Now Jesus noticed that when it was time to recline for the meal, that all the guests jockeyed for the best places. It was like watching a game of musical chairs. The guests presumed their own importance in the community and/or with their host. They already evaluated their own self-worth. And in their defense, it was the custom of the time for this hierarchy of importance to take place at a meal. Maybe there was some kind of protocol if two or more people wanted the same prized place.

Jesus wanted to give them a new perspective about someone’s self-worth. He reminded them that there are times when your own self-worth might be wrong. There just might be someone more important than you. If you choose wrong, you could be publically humiliated.

But if you assume a humble attitude by sitting at a low place, your host may elevate you to a place of honor. Of course, you risk not being asked to move to another place and that might tell you something about how well you’re thought of. What matters is not how well we think of ourselves, but what God thinks of us.

Even though I am up front with the bride and groom at a wedding, I have learned long ago to assume that I will sit near a corner somewhere at wedding receptions. I will be trotted out to offer a blessing on the food and then returned to my corner. But I do get to enjoy the celebration of hope for the beginning of a new family. And that is honor enough.

Jesus gives the group of important people some advice. “If you put yourself above others, you will be put down. If you humble yourself, you will be honored.” Where people sit in relation to other people was very important in the first century shame and honor culture. Jesus would probably be dismayed if he were to return and find them all jockeying for the lowest place.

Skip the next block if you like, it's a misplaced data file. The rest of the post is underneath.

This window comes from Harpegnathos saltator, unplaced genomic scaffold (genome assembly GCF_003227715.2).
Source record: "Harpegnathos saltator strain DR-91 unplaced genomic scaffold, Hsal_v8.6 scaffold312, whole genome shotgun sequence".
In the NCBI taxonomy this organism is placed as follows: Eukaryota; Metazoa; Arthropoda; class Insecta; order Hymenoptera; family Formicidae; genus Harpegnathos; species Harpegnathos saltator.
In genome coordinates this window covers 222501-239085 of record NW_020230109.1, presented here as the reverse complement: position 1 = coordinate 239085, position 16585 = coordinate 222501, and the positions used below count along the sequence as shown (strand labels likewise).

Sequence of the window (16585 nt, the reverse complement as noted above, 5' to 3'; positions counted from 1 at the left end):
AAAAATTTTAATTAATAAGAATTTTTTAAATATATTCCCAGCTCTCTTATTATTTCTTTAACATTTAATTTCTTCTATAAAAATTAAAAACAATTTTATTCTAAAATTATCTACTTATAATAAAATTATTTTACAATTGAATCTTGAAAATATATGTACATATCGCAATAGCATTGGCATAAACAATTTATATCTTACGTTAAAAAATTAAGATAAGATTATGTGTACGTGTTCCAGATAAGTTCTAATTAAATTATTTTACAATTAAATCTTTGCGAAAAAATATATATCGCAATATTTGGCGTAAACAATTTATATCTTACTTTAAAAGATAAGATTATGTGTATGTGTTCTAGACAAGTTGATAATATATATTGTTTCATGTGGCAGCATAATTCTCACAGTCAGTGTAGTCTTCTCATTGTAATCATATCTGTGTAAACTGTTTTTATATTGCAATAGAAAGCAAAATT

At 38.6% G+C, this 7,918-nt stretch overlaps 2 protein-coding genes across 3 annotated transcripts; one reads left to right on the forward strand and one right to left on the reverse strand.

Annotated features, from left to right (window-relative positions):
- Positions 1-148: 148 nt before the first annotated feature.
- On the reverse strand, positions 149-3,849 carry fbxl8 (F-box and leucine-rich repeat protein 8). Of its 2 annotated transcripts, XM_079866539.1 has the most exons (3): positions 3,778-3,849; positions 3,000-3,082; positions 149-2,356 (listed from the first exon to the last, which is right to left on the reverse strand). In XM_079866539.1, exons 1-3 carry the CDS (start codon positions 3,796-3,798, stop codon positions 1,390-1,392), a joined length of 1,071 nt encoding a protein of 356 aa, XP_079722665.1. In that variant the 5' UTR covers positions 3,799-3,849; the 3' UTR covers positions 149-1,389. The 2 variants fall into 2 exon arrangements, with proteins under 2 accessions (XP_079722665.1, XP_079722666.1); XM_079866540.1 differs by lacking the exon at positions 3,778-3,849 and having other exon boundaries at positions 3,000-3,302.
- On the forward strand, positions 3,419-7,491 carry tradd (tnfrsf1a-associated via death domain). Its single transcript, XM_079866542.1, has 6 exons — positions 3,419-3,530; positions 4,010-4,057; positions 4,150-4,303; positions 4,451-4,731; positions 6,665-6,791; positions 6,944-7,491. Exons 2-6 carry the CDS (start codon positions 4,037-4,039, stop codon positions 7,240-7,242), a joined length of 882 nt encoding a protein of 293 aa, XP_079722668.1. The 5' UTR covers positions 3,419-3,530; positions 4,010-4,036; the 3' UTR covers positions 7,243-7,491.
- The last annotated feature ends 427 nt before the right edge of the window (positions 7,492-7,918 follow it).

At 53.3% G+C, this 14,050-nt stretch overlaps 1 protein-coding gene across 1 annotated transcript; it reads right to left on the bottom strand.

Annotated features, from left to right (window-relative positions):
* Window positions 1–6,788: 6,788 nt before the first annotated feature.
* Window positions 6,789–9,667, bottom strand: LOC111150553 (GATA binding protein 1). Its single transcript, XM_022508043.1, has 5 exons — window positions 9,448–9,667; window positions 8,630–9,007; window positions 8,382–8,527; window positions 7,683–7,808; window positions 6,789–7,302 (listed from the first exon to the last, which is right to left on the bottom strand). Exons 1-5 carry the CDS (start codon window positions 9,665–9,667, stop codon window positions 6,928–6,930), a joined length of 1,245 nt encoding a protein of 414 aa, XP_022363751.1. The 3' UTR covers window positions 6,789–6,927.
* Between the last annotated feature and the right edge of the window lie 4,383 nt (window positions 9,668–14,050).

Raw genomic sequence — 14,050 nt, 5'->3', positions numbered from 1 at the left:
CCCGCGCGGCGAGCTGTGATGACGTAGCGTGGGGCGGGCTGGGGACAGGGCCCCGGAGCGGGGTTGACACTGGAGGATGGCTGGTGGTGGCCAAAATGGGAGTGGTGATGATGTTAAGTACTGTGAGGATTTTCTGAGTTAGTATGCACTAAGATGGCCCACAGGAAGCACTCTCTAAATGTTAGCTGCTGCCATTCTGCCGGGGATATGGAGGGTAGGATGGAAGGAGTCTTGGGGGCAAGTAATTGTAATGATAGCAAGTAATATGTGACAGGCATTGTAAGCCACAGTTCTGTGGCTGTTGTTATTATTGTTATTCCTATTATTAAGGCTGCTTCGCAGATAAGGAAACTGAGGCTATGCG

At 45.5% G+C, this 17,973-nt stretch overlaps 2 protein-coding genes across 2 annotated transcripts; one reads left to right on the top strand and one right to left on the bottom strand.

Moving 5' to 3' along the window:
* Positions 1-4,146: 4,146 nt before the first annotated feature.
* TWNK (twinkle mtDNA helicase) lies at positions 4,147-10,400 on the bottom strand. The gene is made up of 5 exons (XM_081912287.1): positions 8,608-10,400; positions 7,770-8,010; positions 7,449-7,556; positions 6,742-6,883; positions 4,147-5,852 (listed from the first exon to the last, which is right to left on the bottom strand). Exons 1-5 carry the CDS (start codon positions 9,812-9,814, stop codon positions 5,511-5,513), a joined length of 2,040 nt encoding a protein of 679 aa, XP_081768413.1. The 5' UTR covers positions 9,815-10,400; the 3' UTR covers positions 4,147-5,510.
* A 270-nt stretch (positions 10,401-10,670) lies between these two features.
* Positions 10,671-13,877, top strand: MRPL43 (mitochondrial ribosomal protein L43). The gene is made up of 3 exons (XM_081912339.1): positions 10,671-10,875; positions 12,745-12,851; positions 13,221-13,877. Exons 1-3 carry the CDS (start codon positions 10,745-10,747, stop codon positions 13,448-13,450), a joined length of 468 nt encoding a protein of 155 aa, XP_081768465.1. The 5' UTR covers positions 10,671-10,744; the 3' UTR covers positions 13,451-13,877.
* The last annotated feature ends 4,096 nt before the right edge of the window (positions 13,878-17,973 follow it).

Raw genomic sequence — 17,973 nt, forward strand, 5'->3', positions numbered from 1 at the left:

Jesus is on a roll. It is now time to tell his host that his priorities are all messed up. “Don’t invite people to a banquet who have the means of returning the favor. Instead, invite all the misfits you can find. Invite people that were never part of your social circle. Invite people who worship differently from you. If you do this, you will be paid back by God in the life after this one.” In other words, Jesus is telling him that his guests shouldn’t even be there.

Biblical hospitality is extreme hospitality. The Greek word for hospitability is philoxenia, which means love of the stranger. We are to welcome the outcasts and the strangers. Jesus is talking about hospitality and he is talking about self-worth, pride and humility.

When does self-esteem turn into pride? When does humility turn into low self-esteem? Others cannot judge this and most of us cannot even judge this for ourselves. The point Jesus is making is this: our value is determined only in relationship to God. God gives us a value that no one can take away from us. We are made in the image of God. Jesus came and took human form. This is the source of our self-esteem.